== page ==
Greyhound’s big speed bump

By Sarah Dorchak

A bus ride wouldn’t be complete without some bumps in the road. But over the past several years, Greyhound has experienced more than its share of potholes. Riddled with safety issues, the latest occurred on March 10 when a bus driver realized he had forgotten two passengers at a stop two hours away. Rather than driving the remaining 45 kilometres to the Pimicikamak Cree Nation in Cross Lake, the driver dropped his 16 passengers off into the near-freezing Manitoban wilderness before driving back to pick up the forgotten pair. Passing drivers assisted the abandoned passengers.

Greyhound has since announced they are conducting a “full internal investigation.” Whether this investigation was brought on to cover the company’s butts over a negligence issue now being labeled as racist because many stranded passengers were First Nations, or because Greyhound’s main concern is the safety of passengers remains to be seen. Recent history suggests passenger safety may not be the primary motivation.

In the past several years, there have been five notable attacks on Greyhound passengers in Canada. In March 2000 a man attacked a pregnant woman while on a bus in Ontario. In late December 2000, a man attempted to hijack a bus, causing it to crash and a woman to die. During February 2007 a group of people assaulted a driver, and in December of that year a passenger stabbed another after an argument. Lastly, the grisly murder and decapitation of a passenger occurred in July 2008. In response to these events Greyhound has reevaluated security measures and employee training. It only took five violent assaults over several years for these changes to be deemed necessary.

It seems that Greyhound focuses more on covering their behinds than anything else. After the 2008 murder of Tim McLean there was heavy media pressure on Greyhound to employ new and improved security measures. The corporation fumbled with the pressure, rejecting proposed security measures, claiming that they were “not practical for bus travel.” At least Greyhound delivered what the public wanted within a reasonable time. Five months after McLean’s murder, passengers were subjected to handheld security wands and carry-on baggage searches.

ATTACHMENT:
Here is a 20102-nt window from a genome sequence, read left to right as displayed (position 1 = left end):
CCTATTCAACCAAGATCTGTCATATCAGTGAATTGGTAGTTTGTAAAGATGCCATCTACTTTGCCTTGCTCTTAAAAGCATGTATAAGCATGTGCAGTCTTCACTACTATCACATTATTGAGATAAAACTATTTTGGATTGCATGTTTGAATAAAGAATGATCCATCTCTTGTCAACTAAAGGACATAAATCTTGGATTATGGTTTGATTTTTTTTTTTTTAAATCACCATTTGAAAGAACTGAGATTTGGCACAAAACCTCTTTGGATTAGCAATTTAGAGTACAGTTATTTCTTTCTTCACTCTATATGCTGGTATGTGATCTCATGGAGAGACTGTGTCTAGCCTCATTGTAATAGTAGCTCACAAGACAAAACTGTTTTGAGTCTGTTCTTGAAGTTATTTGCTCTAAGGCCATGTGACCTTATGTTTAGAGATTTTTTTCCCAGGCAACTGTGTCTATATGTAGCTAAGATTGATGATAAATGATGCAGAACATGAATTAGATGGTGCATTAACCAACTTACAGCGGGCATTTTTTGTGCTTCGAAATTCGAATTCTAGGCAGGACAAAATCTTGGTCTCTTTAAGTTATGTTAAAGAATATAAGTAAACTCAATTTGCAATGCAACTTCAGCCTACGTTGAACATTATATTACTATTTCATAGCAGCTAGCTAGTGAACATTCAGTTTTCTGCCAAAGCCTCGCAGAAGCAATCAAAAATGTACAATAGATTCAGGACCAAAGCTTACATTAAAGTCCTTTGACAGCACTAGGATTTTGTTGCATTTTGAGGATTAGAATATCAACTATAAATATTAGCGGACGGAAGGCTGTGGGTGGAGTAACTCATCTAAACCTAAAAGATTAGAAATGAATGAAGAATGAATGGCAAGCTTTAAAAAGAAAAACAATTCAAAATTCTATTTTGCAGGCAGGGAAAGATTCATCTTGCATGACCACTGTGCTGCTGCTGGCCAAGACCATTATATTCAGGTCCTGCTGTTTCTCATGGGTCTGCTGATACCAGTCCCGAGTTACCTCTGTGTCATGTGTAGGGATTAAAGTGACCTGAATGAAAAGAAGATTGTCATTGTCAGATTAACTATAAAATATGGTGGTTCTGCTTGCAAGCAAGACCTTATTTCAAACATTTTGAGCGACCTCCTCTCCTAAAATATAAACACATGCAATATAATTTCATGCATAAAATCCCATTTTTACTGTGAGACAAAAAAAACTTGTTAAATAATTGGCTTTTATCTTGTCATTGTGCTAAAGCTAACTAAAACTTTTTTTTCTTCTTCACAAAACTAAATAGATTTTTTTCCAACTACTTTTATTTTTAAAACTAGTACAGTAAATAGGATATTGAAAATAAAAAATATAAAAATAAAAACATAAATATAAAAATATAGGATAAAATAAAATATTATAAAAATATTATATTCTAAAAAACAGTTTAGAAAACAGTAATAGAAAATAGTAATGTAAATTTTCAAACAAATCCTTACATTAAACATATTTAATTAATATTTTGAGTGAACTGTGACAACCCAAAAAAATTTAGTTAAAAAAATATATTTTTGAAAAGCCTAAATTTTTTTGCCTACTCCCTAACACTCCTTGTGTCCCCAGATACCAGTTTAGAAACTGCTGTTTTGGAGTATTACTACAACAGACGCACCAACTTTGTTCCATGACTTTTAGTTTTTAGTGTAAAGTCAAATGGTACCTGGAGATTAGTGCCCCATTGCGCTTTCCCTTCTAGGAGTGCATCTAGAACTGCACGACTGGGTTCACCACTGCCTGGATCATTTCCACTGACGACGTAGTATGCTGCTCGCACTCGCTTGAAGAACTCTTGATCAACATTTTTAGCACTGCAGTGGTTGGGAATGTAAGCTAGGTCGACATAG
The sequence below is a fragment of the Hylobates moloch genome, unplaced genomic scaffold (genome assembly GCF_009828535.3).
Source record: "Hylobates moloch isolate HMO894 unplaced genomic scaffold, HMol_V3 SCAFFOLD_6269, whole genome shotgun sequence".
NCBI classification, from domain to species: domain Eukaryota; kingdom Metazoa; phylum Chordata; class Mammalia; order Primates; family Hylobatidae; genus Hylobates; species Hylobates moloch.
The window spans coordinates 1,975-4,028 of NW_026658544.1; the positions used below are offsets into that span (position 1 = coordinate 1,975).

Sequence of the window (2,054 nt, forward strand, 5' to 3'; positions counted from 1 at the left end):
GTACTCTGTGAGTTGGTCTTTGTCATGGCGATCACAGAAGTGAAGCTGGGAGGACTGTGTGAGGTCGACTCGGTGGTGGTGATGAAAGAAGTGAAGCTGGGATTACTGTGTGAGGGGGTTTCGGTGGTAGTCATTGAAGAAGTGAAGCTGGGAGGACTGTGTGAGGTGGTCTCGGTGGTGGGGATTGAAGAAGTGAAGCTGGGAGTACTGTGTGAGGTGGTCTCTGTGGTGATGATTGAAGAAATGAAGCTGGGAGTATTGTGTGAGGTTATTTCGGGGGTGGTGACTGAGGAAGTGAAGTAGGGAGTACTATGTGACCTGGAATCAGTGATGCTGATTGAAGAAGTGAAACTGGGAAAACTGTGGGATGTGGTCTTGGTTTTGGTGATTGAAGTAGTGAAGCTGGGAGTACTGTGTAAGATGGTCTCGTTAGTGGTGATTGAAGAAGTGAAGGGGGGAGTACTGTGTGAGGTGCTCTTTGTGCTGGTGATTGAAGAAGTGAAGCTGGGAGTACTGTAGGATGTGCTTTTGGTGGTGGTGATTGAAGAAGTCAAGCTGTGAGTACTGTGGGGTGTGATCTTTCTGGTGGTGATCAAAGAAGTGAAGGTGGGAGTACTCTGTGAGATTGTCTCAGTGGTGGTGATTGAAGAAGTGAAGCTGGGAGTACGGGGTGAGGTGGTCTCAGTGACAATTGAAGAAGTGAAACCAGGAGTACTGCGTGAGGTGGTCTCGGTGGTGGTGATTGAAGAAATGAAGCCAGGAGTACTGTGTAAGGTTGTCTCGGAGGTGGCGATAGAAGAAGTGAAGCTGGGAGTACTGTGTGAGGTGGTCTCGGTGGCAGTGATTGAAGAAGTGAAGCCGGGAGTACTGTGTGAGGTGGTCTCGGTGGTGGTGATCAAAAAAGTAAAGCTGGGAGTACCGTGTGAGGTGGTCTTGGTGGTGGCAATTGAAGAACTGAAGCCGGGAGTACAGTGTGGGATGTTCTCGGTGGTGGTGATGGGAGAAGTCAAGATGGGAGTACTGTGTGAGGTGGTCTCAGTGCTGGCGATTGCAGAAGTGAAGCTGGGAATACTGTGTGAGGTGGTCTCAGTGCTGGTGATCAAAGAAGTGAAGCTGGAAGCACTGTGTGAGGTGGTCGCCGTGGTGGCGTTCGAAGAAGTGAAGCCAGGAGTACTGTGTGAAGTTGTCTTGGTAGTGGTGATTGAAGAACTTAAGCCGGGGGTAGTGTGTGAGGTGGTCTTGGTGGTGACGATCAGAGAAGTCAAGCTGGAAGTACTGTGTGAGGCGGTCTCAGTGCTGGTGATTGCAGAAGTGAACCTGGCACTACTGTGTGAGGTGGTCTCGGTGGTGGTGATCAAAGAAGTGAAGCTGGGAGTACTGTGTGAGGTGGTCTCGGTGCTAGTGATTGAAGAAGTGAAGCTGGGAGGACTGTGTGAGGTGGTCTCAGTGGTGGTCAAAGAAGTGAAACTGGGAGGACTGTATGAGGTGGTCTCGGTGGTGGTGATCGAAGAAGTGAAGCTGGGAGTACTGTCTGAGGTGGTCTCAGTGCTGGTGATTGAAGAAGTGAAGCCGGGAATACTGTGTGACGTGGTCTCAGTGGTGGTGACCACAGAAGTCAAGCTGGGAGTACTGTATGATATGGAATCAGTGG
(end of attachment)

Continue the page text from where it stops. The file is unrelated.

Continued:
But still public skepticism remains, asking why Greyhound only reacted quickly to the 2008 murder. Was it because of the media pressure? There had been previous security violations that should have caused Greyhound to reassess their policies, but none of that had been done. The major difference between the 2008 murder and the other incidents seems to be the extensive media coverage.

Now after receiving more bad press Greyhound has decided to conduct an internal investigation. The company does this when a neglectful driver gains attention, rather than reevaluating procedures when employees are assaulted and public scrutiny focuses on the culprits. In February 2007 a driver was attacked by a group of people in Lloydminster. The skirmish could have been avoided, if Greyhound had implemented security training for drivers after the December 2000 attempted hijacking. But because the media focused more on the perpetrators of these assaults, Greyhound felt no pressure to reconsider driver safety and training.

Greyhound only acts when the scrutinizing eye of the media and the public is watching. Maybe this is how every corporation acts — only doing what it takes to keep the public and stockholders on their side. Maybe I’m just some commie singin’ the ol’ commie tune. But maybe safety should be a bigger concern than a company’s reputation.